Downstairs, as distraught luminaries such as Tony Bennett, Diana Ross, Britney Spears and Mary J. Blige arrived, the party commenced, the superstar’s loved ones insisting they celebrate. “Simply put, Whitney would have wanted the music to go on,” Davis told partygoers, ”and her family asked that we carry on.”
While Whitney has taken her final bow, her greatest legacy—that ability to entertain, that propensity to stun crowds, that voice—continues.
“I, like every singer, always wanted to be just like her,” Beyoncé said in a statement released after Houston died. “Her voice was perfect. Strong but soothing. Soulful and classic. Her vibrato, her cadence, her control. So many of my life’s memories are attached to a Whitney Houston song. She is our queen and she opened doors and provided a blueprint for all of us.”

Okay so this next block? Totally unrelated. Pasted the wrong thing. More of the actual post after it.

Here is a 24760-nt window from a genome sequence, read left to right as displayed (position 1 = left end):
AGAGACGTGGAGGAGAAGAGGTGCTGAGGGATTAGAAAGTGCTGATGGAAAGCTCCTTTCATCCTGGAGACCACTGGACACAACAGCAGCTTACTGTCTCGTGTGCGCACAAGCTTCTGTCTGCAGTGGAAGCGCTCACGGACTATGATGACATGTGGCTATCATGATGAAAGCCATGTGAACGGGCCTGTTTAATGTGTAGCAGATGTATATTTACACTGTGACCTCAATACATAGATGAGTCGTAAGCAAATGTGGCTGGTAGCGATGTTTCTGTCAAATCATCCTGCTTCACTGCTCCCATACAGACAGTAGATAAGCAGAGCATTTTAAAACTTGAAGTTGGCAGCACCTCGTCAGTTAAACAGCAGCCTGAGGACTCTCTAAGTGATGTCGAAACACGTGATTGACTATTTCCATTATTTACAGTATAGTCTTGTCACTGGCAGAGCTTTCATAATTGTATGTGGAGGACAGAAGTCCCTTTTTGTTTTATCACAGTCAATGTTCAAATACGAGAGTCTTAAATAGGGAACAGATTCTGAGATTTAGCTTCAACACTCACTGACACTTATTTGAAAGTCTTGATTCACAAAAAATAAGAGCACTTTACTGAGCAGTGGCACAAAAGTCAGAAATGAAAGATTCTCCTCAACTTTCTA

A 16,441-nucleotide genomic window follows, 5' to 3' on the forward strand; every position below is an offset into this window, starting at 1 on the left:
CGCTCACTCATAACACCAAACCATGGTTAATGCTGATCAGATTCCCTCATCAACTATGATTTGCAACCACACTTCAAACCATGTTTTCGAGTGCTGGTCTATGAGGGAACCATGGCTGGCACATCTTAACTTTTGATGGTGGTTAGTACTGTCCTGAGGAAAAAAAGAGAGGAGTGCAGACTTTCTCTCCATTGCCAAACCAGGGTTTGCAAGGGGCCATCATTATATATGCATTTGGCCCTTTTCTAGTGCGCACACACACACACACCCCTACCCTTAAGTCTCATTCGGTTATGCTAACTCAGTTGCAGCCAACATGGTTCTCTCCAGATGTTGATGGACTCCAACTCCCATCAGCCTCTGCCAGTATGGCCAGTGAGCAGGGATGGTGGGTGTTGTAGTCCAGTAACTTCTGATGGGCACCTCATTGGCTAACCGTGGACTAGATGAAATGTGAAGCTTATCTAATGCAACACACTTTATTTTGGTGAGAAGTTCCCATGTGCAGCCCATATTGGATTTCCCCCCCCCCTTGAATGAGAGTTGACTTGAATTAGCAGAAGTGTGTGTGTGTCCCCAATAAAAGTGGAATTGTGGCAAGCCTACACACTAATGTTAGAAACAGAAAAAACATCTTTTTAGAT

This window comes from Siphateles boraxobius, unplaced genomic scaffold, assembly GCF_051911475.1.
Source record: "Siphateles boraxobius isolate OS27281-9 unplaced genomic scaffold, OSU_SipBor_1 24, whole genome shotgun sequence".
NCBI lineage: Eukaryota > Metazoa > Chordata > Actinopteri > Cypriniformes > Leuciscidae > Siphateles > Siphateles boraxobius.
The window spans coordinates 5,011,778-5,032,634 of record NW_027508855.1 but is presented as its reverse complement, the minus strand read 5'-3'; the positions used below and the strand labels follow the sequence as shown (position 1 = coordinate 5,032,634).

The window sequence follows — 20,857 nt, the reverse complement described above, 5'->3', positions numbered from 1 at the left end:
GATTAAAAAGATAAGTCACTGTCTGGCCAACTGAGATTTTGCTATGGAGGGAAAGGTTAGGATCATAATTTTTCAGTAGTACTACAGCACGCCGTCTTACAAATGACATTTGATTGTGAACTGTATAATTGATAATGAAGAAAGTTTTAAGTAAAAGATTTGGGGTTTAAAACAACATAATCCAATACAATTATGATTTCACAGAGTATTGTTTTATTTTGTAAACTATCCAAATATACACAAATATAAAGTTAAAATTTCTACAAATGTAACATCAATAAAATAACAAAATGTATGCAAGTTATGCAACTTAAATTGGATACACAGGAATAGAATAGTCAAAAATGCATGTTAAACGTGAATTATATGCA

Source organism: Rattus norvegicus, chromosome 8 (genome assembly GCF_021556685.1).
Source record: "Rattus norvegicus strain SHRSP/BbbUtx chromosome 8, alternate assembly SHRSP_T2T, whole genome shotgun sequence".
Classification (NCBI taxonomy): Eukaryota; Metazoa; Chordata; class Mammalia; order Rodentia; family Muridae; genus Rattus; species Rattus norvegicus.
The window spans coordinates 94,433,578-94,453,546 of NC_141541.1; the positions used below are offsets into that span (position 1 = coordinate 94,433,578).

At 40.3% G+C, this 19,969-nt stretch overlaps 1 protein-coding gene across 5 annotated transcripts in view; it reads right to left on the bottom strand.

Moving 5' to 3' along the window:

And for all of her flaws there’s something innately endearing about the person Houston was—beyond the music. “She had a huge story,” sister-in-law Pat Houston told E! News, adding that the 2018 documentary is their way of putting the mistakes to rest so they can celebrate her life.
“Everybody loved her,” Cissy echoed in Whitney. “She was a little girl wishing upon a star, always trying to find her way back home.”
(This story was originally published on February 11, 2019 at 6 a.m. PT.)